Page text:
Pubs and venues across the city that reopened from lockdown last week are being praised for Covid-secure measures they have in place to protect visitors and staff.
Non-essential retail premises reopened from 12 April, meaning that hospitality venues could welcome back customers outdoors. Stoke-on-Trent City Council public protection teams have been working with Staffordshire Police to visit and support venues, and council teams have praised the work of pubs in ensuring the public health advice is followed.
Council leader Abi Brown said: “The warm weather has meant that lots of people have been taking advantage of sitting out in beer gardens at venues where they have the space and facilities, and at street cafes that we have licensed.
“We’re really pleased to see venues following their tried and tested Covid-secure measures and going the extra mile in ensuring their booking systems, one-way lay-outs, social distancing, and hand sanitiser and PPE arrangements are all following the guidance.
“There are a small number of pubs that we, and the police, are monitoring around concerns that customers are not following the guidance. This includes reports of crowds of people gathering and not socially distancing. It’s not appropriate to name the pubs at this stage, but we will be keeping a close eye on them and urge all visitors to venues to continue to follow all of the guidance that is in place to protect themselves and others.
“Our public protection teams have had very few complaints from residents about venues over potential breeches. On the one hand, this is encouraging as it again demonstrates a high level of compliance, but also there is the concern that residents may not be reporting issues because infection rates are currently low and people are enjoying the new experiences of being able to visit venues again. It is really important that we all remain on our guard against the potential to spread the infection, and residents must know they can report any concerns.”
Residents can contact the council’s public protection team via: firstname.lastname@example.org.
Meanwhile, the council is advising sports clubs that they cannot have spectators at their grounds, even if they have arrangements in place for outdoor hospitality.
Dr Paul Edmondson-Jones, director of adult social care, health integration and wellbeing said: “The guidance is clear that spectators are not allowed at venues, other than where a parent takes a child to a junior game where the child is playing. However, some sports clubs may have in place, or may be considering, outdoor hospitality arrangements. To be clear, should they have hospitality arrangements, those customers cannot be spectators, and so under the current guidance, they must not be there to watch the game, and clubs must keep hospitality separate.”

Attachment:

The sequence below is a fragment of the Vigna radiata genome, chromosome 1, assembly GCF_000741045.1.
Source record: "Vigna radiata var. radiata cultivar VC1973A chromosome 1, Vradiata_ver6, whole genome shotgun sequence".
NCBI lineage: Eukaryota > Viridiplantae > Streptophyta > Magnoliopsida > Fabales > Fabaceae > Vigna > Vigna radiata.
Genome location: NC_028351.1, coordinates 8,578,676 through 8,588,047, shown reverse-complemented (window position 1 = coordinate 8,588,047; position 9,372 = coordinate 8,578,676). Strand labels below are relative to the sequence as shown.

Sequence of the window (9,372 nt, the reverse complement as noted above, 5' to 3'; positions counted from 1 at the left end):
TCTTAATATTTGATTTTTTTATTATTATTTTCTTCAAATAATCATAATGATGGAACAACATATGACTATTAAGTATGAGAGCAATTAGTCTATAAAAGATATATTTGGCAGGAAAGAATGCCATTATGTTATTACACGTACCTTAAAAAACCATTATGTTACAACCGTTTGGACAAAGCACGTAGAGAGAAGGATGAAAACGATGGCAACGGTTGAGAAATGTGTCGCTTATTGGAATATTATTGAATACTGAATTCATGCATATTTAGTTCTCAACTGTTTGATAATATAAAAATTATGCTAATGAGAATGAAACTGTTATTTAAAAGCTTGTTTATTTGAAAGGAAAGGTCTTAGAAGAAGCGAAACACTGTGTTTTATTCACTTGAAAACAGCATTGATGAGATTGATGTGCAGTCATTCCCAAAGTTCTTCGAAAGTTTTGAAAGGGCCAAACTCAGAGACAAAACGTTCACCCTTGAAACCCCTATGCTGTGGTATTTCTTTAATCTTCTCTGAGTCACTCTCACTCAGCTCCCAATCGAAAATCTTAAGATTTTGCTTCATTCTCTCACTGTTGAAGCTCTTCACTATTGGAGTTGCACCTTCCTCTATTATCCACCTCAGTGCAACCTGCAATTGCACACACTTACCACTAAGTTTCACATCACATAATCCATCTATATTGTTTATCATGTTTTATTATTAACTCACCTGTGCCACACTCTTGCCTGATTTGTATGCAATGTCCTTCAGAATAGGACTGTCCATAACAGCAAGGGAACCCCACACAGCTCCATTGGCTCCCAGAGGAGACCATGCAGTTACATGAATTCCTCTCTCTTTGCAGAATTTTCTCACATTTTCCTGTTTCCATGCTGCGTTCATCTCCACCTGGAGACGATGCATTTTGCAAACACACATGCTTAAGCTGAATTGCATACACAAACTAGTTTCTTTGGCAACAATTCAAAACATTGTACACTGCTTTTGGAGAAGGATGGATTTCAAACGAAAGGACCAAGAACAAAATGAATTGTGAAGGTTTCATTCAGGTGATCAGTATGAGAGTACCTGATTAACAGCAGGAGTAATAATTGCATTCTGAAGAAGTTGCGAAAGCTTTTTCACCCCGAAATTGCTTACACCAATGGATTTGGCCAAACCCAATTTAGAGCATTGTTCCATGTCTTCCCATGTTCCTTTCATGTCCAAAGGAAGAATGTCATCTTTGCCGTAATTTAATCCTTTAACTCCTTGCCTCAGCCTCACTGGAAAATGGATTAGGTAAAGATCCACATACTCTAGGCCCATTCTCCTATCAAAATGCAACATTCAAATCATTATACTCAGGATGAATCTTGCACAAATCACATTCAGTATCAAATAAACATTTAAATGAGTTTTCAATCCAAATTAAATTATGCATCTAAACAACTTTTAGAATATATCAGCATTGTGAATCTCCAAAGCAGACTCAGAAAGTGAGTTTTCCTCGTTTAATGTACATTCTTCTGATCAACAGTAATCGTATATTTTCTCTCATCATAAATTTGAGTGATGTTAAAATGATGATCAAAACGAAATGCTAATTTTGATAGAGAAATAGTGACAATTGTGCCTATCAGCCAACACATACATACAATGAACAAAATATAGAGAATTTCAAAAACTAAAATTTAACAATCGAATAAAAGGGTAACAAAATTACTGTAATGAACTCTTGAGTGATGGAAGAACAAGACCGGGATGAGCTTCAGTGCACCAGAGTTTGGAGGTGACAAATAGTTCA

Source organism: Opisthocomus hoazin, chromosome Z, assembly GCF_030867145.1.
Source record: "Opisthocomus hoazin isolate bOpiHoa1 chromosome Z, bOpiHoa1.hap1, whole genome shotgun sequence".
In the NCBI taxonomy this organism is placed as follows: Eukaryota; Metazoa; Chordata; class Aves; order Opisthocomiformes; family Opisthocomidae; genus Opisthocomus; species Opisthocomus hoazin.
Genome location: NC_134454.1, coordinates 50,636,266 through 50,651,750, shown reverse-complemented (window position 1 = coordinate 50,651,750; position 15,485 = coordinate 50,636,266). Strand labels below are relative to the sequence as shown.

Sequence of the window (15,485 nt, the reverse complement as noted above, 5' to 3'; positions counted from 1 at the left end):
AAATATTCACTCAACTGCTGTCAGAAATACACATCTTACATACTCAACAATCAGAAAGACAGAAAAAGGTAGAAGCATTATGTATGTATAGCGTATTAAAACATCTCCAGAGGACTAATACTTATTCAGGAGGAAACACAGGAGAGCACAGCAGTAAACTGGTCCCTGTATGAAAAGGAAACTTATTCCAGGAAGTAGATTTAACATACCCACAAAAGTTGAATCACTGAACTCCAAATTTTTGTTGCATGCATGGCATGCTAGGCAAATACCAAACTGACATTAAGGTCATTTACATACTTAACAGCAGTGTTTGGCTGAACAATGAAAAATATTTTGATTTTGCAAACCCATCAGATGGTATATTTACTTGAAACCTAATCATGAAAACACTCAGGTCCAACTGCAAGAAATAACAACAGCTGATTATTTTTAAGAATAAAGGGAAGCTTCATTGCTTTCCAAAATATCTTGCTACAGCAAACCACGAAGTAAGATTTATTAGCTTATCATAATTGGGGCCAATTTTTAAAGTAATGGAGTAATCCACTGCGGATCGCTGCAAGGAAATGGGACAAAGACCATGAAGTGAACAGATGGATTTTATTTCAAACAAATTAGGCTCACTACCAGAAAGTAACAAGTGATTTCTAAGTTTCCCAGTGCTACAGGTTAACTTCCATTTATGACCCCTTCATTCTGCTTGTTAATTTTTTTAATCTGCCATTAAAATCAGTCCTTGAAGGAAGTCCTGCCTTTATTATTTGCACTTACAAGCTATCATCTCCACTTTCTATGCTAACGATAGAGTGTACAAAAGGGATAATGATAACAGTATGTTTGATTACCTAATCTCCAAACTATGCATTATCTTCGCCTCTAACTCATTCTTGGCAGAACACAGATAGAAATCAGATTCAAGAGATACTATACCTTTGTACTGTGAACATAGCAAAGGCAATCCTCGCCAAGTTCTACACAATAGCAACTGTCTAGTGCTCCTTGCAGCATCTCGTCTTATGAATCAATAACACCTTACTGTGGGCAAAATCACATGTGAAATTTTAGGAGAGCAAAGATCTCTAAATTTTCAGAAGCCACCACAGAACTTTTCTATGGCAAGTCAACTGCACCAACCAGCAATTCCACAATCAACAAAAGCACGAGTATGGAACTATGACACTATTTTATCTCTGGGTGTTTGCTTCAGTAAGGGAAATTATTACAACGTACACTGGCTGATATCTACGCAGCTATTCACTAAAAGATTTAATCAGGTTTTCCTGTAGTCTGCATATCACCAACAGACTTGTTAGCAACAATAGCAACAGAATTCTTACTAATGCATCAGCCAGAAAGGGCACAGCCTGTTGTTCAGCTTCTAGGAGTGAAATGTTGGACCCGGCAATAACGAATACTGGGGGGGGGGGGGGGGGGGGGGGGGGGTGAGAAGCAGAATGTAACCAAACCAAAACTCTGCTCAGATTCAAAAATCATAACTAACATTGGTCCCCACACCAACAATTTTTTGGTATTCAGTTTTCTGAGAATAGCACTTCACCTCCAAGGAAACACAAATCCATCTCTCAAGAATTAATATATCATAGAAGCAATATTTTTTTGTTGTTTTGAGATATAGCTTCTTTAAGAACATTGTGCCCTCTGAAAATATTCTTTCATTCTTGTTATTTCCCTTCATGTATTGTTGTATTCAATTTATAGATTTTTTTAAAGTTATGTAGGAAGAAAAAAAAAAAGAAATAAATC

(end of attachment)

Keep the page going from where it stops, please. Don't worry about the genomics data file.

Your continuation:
Council teams are also advising residents, groups and venues to plan ahead if they are looking to organise activities after the next step in the national roadmap out of lockdown on 21 June, when restrictions are planned to be eased further. Businesses that are looking to arrange events can visit the council’s business support pages via www.stoke.gov.uk.
Meanwhile, the authority has revealed it has administered £412,000 in food vouchers to eligible families over the Easter half-term break. Around 13,740 vouchers were given out, at £30 each, during the two weeks. The funding means the council has administered a total of £1,473,993 through the Department for Work and Pensions’ winter grant scheme to residents and groups in the city.
Councillor Brown said: “This money has made a real difference to people who have needed support the most during the past few months, and we moved quickly to ensure it was administered as swiftly as possible.
“The money has provided food vouchers to families during Christmas, February half-term and Easter school holidays; food for homeless people living in hotels; support for homeless people in hostels; fuel vouchers administered through local charity Beat the Cold, and fuel payments; community grants; temporary heaters; and funding to partners including The Hubb Pot project, helping families to prepare and cook healthy hot meals; and funding for the YMCA to help buy a refrigerated van, providing food supplies to low income families. The van is helping the YMCA to increase the reach of its food pantry to provide deliveries to people who can’t get to its pantry shop.”
The seven-day rate of coronavirus cases in the city is now 44.1 per 100,000 people, for the week 09 April – 15 April 2021. This is a decrease of 19.3 per cent on the previous seven days. The percentage of people who have had a test and tested positive is two per cent.
Dr Edmondson-Jones added: “The coronavirus case rate is continuing to fall, which is really good news. We know that Royal Stoke University Hospital had a number of days without any Covid-positive patients being admitted last week, that the number of Covid-positive patients at the hospital fell into single figures over the weekend, and yesterday (Tuesday) there were zero Covid-positive patients in critical care for the first time since early autumn last year.
“However, our case rate is still higher than the West Midlands average. Please do enjoy our city’s many outdoor attractions, but remember that we are still very much living with Covid-19 – it still exists, it’s still spreading and it is still making people poorly. Please continue to protect yourself and your loved ones.”
For all media enquiries only please contact the Communications Department at Stoke-on-Trent City Council on 01782 232671.
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